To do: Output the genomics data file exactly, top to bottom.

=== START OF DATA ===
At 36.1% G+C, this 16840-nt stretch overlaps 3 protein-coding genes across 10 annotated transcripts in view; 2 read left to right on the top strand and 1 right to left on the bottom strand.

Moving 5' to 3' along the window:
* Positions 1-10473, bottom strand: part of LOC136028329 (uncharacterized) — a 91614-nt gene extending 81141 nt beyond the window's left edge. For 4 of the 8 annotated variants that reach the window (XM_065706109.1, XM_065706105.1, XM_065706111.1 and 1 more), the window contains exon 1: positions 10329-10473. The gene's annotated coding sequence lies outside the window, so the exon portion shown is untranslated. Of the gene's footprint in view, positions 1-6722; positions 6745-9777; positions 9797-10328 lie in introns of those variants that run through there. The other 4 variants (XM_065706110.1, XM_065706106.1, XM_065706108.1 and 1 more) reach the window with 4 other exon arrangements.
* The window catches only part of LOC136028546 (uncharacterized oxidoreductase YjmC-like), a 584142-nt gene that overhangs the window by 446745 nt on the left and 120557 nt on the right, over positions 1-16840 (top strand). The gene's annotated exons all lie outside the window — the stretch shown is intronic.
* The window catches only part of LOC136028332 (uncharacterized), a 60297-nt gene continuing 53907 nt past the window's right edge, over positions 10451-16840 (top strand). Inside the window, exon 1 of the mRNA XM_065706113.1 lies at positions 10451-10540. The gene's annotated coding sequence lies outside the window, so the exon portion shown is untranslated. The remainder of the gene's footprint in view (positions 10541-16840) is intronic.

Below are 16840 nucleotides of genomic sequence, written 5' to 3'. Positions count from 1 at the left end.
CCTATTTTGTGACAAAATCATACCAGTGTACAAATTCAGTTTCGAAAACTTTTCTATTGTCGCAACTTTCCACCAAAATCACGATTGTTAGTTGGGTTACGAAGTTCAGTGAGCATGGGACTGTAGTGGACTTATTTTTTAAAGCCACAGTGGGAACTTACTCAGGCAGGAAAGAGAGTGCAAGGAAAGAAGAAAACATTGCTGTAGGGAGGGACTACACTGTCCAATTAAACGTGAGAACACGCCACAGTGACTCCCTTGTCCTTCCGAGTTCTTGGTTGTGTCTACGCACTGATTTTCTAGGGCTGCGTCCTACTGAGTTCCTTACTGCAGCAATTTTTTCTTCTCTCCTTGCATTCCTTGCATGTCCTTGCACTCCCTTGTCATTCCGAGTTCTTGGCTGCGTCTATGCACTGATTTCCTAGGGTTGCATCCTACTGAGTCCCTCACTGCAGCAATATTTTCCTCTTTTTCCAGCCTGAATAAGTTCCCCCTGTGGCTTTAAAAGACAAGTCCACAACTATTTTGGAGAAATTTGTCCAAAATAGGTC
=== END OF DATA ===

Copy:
At 36.1% G+C, this 16840-nt stretch overlaps 3 protein-coding genes across 10 annotated transcripts in view; 2 read left to right on the top strand and 1 right to left on the bottom strand.

Moving 5' to 3' along the window:
* Positions 1-10473, bottom strand: part of LOC136028329 (uncharacterized) — a 91614-nt gene extending 81141 nt beyond the window's left edge. For 4 of the 8 annotated variants that reach the window (XM_065706109.1, XM_065706105.1, XM_065706111.1 and 1 more), the window contains exon 1: positions 10329-10473. The gene's annotated coding sequence lies outside the window, so the exon portion shown is untranslated. Of the gene's footprint in view, positions 1-6722; positions 6745-9777; positions 9797-10328 lie in introns of those variants that run through there. The other 4 variants (XM_065706110.1, XM_065706106.1, XM_065706108.1 and 1 more) reach the window with 4 other exon arrangements.
* The window catches only part of LOC136028546 (uncharacterized oxidoreductase YjmC-like), a 584142-nt gene that overhangs the window by 446745 nt on the left and 120557 nt on the right, over positions 1-16840 (top strand). The gene's annotated exons all lie outside the window — the stretch shown is intronic.
* The window catches only part of LOC136028332 (uncharacterized), a 60297-nt gene continuing 53907 nt past the window's right edge, over positions 10451-16840 (top strand). Inside the window, exon 1 of the mRNA XM_065706113.1 lies at positions 10451-10540. The gene's annotated coding sequence lies outside the window, so the exon portion shown is untranslated. The remainder of the gene's footprint in view (positions 10541-16840) is intronic.

Below are 16840 nucleotides of genomic sequence, written 5' to 3'. Positions count from 1 at the left end.
CCTATTTTGTGACAAAATCATACCAGTGTACAAATTCAGTTTCGAAAACTTTTCTATTGTCGCAACTTTCCACCAAAATCACGATTGTTAGTTGGGTTACGAAGTTCAGTGAGCATGGGACTGTAGTGGACTTATTTTTTAAAGCCACAGTGGGAACTTACTCAGGCAGGAAAGAGAGTGCAAGGAAAGAAGAAAACATTGCTGTAGGGAGGGACTACACTGTCCAATTAAACGTGAGAACACGCCACAGTGACTCCCTTGTCCTTCCGAGTTCTTGGTTGTGTCTACGCACTGATTTTCTAGGGCTGCGTCCTACTGAGTTCCTTACTGCAGCAATTTTTTCTTCTCTCCTTGCATTCCTTGCATGTCCTTGCACTCCCTTGTCATTCCGAGTTCTTGGCTGCGTCTATGCACTGATTTCCTAGGGTTGCATCCTACTGAGTCCCTCACTGCAGCAATATTTTCCTCTTTTTCCAGCCTGAATAAGTTCCCCCTGTGGCTTTAAAAGACAAGTCCACAACTATTTTGGAGAAATTTGTCCAAAATAGGTC